AIG To Stop Insuring Singaporean McLarens Driven Into Malaysia

This move by AIG comes after a recent crash in Johor involving three such Singaporean-registered McLarens. 

McLaren owners in Singapore might now have to think twice when crossing the causeway to let loose in their supercars, as AIG has recently announced that it will not be extending its insurance coverage for these cars outside of Singapore soon. A move that was first reported by The Straits Times, the motor insurer has decided that it the insurer said it will not be liable for losses arising from accidents occurring outside of Singapore with these supercars from April 1st 2024.

In a correspondence to an insurance broker, AIG stated of its decision came on the back of “an exceptional increase in frequency of severe accidents involving McLaren vehicles in Malaysia”. This move incidentally also comes after a recent crash in Johor back in late October involving three such of these Singaporean-registered British supercars crashing into each other, leaving one vehicle badly damaged but fortunately no one was injured. 

Exotic car insurance broker Eazy indicated to The Straits Times that this new stand by AIG was rare, but not unheard of. “It’s not uncommon for cars which cost more than $3 million (RM 11 million) [to have such coverage restrictions],” said Eazy chief executive Douglas Chia. “But it’s less common for cars below that price range.”

Funnily enough, The Straits Time has also reached out to one of the parties involved in the aforementioned McLaren Crash in Johor. And perhaps even more amazingly is that a reply was received, with Mr Luah stating: “I don’t understand why McLaren is being singled out. There have been many past crashes in Malaysia involving other brands. So I’m a bit puzzled.”

Mr Luah, a property agent, said AIG has quoted him a premium that is “five times” that of his current one for policy renewal. “Obviously I am not going to go back to them. I can understand if it is two times, but five times!” Mr Chia of Eazy provides an estimate for the annual premium for a car like the latest McLaren Artura to currently range between $6,000 (RM 21,000) and $10,000 (RM 35,000) for a regular driver with a 50% no-claim discount.

Commenting further regarding how this matter may affect the McLaren ownership in Singapore — of which there are apparently around 200 on the island according to the Land Transport Authority— on the other hand, Mr Chong Kah Wei, managing director for the supercar marque at multi-brand dealership Eurokars, stated to the paper: “This is a hard call by AIG. They are doing this for their own interest. But we have other insurance partners, like Liberty.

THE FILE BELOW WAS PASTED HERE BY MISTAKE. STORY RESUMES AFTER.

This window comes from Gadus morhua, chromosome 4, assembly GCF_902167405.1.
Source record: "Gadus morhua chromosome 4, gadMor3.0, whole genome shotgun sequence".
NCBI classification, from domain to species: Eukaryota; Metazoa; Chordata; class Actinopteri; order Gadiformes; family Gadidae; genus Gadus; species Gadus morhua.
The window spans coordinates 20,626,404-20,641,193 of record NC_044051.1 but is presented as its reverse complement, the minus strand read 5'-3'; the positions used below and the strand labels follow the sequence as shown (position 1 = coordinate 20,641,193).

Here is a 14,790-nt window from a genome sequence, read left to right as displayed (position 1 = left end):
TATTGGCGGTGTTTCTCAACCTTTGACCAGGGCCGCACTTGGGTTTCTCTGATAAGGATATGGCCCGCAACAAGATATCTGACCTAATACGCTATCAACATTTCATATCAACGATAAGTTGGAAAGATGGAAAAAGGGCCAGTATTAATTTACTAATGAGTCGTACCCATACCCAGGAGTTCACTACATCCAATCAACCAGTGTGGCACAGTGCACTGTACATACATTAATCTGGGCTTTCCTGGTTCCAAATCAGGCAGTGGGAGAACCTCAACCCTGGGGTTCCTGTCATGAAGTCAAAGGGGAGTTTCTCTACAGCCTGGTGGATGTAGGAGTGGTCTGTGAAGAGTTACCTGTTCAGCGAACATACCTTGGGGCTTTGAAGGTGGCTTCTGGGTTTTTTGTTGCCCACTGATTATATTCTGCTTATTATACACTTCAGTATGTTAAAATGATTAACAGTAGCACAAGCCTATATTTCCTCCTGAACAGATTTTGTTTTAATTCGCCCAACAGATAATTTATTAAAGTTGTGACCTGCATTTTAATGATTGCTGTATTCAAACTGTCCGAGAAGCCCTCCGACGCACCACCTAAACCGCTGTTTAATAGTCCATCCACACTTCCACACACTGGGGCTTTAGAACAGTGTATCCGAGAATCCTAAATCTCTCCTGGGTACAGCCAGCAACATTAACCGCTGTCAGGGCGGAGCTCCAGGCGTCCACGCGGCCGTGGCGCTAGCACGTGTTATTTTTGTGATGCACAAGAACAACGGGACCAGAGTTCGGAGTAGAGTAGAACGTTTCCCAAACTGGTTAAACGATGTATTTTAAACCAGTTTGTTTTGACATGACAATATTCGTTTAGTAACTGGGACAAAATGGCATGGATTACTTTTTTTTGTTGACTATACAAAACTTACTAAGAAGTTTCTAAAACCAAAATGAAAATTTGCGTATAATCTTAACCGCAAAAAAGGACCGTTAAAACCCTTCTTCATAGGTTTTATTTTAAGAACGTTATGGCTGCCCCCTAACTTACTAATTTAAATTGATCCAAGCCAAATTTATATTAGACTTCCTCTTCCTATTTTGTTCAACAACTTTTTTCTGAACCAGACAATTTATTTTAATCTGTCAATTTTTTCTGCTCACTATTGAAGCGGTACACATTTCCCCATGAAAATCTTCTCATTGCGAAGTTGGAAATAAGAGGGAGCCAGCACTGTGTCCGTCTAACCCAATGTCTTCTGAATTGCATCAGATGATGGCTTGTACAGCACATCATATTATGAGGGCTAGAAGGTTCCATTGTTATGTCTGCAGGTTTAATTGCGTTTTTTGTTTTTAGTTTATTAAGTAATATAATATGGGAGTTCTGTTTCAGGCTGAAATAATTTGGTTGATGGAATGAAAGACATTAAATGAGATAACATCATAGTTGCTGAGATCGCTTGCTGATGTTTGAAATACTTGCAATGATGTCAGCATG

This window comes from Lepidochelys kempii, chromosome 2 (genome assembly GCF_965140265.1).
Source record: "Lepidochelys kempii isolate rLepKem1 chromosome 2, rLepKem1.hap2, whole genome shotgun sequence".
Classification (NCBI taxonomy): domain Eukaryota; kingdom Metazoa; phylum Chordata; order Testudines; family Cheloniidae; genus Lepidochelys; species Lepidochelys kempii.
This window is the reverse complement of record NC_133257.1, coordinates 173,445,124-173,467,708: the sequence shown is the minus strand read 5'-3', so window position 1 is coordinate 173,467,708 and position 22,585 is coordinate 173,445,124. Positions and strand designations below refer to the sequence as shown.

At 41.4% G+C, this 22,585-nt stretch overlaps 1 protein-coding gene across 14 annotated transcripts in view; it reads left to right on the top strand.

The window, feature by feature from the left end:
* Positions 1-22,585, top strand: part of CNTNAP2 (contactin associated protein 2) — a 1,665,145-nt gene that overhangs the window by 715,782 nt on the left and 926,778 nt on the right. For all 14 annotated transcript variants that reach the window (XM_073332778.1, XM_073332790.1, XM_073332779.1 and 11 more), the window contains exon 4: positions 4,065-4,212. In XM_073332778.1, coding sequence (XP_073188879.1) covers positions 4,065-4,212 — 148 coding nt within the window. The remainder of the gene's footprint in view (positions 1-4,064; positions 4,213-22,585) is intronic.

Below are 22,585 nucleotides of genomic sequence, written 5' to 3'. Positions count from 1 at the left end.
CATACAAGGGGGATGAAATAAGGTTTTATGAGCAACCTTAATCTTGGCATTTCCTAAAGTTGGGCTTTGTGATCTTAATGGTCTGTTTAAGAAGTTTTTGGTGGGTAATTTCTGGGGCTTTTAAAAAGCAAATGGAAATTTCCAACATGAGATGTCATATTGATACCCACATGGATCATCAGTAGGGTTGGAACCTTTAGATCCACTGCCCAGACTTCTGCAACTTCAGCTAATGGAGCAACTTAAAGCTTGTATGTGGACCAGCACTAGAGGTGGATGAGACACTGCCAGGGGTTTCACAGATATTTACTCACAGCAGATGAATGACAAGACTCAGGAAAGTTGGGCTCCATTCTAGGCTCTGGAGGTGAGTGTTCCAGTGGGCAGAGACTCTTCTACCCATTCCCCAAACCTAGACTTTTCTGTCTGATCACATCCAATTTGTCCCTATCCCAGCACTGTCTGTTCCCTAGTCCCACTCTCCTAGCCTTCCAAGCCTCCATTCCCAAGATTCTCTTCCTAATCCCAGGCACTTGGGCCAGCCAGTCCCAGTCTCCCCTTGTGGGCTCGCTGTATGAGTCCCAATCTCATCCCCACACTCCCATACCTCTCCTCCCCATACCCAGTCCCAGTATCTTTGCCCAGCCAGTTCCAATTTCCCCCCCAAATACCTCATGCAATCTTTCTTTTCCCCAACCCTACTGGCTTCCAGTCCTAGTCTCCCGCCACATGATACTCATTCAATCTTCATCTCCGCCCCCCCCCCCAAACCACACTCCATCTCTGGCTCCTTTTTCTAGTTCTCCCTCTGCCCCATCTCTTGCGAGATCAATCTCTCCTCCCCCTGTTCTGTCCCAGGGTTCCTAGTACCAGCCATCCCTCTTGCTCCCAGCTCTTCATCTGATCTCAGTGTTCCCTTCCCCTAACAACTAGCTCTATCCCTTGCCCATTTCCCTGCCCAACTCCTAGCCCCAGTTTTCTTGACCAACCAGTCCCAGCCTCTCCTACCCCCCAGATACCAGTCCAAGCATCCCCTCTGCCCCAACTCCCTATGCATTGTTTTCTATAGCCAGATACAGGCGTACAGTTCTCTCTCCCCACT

“We are working to transition some customers over to Liberty, so that they are taken care of. Meanwhile, we are in talks with AIG to see how we can lessen the impact on existing customers,” he added. 

When approached for their input, the General Insurance Association of Singapore (GIA) said it does not comment on the practices of individual members. “This is a matter of each insurer’s risk acceptance,” said GIA chief executive Ho Kai Weng. 

What is perhaps more of an issue however pertaining to this new prerogative by AIG is that it is not clear whether the unilateral dropping of coverage for Singaporean-registered McLarens into Malaysia may be legal or not. Lawyer Chia Boon Teck said: “When the insurance policy is up for renewal, the insurer is entitled not to cover Malaysian drives. But I don’t think the insurer can unilaterally do this mid-stream of the insurance policy – unless the policy allows the insurer to do so.”

In any case, while not the best this new directive from AIG may be a thorn in the side for the few privileged enough to be affected, the average Malaysian road user on the other hand may well be more than pleased with this announcement, and may probably be hoping for more insurers to follow suit too. Such is as we over here already have enough mad local drivers to deal with, with the fewer Singaporeans treating our roads as their own personal race track the better. 

Joshua Chin

Automotive journalist. Professional work on and Personal writing found at Instagram: @driveeveryday

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